BLAIR’S PROJECT: Tony Blair is the highest paid public speaker in the world now, receiving approximately $400,000 a pop, but he sat down with Vanity Fair editor Graydon Carter on Tuesday evening free of charge to talk about everything from his relationship with former President George W. Bush, to Iraq and his work in the Middle East, to the memoir he is writing, for which he is reportedly being paid $9 million and will be published in 2011. In front of a crowd that included Barbara Walters, Brian Williams, Matt Lauer, Diane von Furstenburg and Barry Diller, Ben Bradlee, Katie Couric, Oscar de la Renta, David Lauren, Vivienne Westwood and Christopher Hitchens, the former British prime minister said he hasn’t yet adjusted to his higher income bracket and hasn’t made any big purchases. “But ask me in a few years,” he added.
Blair stood his ground on Bush, adding they exchanged e-mails a few weeks ago. “I’ve never been a fair-weather friend,” noted Blair. “I’m still friends with him.” And he defended invading Iraq, saying, “If you can intervene to save people from brutal dictatorships, you should do it.” Blair’s also in regular contact with his other presidential buddy, Bill Clinton, to which Carter said there is a film in the works about their relationship. Peter Morgan, who wrote “The Queen,” is behind the new movie, but Blair didn’t have much to say, adding he hasn’t even seen “The Queen.” When the film debuted, Blair said he sat down for his weekly meeting with Queen Elizabeth II. “I gather there’s a film,” said the Queen. “I’d just like you to know that I’m not going to watch it — are you?” Blair told her he wouldn’t see it, and he’s stayed true to his word.
This story first appeared in the June 25, 2009 issue of WWD. Subscribe Today.
Blair juggles several jobs these days, including his work as adviser to JP Morgan Chase; founder of the Tony Blair Faith Foundation, which seeks interfaith understanding and respect, and working as U.N. special envoy to the Middle East. Blair said it is “hard to overstate the impact” of President Obama’s speech in Cairo earlier this month.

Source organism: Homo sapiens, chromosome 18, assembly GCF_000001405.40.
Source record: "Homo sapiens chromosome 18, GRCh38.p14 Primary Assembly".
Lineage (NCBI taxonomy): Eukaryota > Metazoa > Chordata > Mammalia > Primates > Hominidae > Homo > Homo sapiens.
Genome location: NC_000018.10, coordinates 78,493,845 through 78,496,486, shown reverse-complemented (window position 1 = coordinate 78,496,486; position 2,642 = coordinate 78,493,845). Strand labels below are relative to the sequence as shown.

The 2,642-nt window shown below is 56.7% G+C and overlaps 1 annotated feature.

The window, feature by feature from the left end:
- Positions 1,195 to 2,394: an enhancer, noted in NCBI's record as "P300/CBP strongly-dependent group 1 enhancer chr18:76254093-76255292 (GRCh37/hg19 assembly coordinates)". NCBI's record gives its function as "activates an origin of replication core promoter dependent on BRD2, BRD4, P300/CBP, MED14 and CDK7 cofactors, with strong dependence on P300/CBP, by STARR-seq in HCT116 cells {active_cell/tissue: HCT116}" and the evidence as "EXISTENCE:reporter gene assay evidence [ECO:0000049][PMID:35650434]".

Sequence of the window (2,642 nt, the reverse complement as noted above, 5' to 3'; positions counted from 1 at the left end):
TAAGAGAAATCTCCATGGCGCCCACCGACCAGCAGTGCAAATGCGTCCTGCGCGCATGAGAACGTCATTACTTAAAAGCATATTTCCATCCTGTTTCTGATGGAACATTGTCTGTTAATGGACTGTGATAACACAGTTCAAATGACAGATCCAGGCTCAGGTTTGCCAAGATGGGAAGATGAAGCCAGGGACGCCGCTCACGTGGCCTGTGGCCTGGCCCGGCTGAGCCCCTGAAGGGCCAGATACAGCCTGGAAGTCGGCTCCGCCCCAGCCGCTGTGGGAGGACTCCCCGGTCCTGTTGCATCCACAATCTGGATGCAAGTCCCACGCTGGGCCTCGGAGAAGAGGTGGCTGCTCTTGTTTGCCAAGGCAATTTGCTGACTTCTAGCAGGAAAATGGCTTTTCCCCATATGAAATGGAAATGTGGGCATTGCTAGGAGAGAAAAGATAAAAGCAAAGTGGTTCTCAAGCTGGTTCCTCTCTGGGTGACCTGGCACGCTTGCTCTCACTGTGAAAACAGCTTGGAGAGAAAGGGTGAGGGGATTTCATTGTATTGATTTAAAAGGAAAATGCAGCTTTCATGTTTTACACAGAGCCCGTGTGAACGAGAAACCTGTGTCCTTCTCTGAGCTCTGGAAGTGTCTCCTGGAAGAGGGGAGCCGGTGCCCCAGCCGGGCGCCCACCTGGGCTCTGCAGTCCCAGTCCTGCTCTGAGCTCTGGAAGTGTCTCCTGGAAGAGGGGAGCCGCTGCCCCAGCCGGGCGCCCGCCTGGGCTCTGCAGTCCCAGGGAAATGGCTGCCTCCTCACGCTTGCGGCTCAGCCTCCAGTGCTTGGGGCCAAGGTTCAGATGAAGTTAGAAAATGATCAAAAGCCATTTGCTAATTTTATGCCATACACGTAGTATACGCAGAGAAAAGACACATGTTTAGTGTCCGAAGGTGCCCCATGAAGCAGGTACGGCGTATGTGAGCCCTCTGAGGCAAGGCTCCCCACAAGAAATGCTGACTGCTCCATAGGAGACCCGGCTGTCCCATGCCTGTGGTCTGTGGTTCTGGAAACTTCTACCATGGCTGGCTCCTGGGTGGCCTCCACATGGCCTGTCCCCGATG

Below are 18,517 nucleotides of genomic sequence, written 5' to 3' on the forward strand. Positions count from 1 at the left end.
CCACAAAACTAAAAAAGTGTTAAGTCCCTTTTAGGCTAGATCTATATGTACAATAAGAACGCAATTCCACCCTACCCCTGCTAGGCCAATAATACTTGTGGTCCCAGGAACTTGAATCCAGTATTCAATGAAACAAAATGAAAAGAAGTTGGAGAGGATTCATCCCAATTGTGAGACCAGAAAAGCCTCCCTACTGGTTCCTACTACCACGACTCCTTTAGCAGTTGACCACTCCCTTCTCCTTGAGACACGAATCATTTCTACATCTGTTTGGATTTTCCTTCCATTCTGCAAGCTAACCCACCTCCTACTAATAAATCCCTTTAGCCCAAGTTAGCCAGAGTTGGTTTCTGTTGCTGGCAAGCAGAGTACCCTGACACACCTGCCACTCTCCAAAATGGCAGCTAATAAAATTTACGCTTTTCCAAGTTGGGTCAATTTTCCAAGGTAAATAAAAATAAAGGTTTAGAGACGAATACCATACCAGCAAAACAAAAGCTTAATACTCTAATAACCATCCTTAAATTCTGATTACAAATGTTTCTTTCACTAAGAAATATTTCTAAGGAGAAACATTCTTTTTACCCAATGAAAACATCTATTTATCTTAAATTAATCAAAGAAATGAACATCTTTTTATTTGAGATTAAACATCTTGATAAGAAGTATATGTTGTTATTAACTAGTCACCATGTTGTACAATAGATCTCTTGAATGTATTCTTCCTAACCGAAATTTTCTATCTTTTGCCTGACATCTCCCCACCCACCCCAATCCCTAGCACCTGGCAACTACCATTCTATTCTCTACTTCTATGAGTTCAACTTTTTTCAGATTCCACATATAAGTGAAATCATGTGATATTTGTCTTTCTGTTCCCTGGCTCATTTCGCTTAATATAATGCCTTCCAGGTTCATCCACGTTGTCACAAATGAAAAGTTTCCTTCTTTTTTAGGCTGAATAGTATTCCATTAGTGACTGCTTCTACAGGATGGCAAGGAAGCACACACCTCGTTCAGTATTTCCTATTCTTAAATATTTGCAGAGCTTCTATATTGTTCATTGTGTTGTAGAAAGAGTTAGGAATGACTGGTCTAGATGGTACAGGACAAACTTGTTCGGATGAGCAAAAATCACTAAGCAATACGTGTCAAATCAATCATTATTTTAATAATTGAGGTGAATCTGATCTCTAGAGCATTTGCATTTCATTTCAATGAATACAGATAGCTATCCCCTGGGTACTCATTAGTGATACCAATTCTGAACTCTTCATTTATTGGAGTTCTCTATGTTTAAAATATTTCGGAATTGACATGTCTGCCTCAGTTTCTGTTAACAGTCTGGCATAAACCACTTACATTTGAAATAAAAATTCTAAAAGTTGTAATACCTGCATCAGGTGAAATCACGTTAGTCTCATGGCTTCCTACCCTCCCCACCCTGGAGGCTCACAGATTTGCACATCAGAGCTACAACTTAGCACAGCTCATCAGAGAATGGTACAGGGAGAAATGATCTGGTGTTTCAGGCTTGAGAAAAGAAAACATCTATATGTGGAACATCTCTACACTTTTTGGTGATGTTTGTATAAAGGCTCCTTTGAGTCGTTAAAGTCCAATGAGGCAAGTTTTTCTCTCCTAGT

The audience also was invited to ask Blair a few questions. “Having done a few interviews, I’ve found this exchange tonight one of the most fascinating I’ve ever seen,” Walters said. Blair then looked at Carter and said, “Actually, you’re very good in fact.” Carter, looking a little uneasy, said, “Thanks. I’ll keep my day job.”
— Amy Wicks
NEW CANVAS: Jeffrey Nemeroff, longtime art director at Architectural Digest, has left the magazine, not long after butting heads with the magazine’s famously tough-talking editor in chief, Paige Rense.
Nemeroff, who like much of the magazine’s editorial staff is based in California, is also a painter who recently had a show at the Neuhoff Gallery in New York. In May, New York magazine’s Daily Intel blog reported Rense had called designers to discourage them from attending Nemeroff’s opening and celebratory dinner. Rense told New York’s Steve Fishman designers believed Architectural Digest was directly involved and felt pressured to purchase a painting. She also said she had been “blindsided” by the event, though the gallery owner was quoted saying Rense had given the show her blessing months earlier.
A spokeswoman for Architectural Digest (which is owned by WWD parent Condé Nast Publications) confirmed Nemeroff had left the company, and that his deputy, the New York-based George Moscahldes, had been promoted to the post. Nemeroff did not respond to requests for comment.
— Irin Carmon
GONE ALREADY: The Calvin Klein billboard at Houston and Lafayette streets, which made the news last week for showing a seminude threesome, has been replaced by model Doutzen Kroes in skimpy swimwear. The old billboard stirred controversy among passersby and also in the media, but changing the image wasn’t a response to any of this — the timing was planned all along, claimed a spokesman.
BALLY HIGH: After appearing in the spring campaign, Christy Turlington is back as the face of Bally for fall. Mario Sorrenti shot the campaign, which was styled by Lori Goldstein, who works with Vanity Fair and Versace. Brian Atwood, Bally’s designer, served as creative director of the campaign. Ads will appear in magazines in August.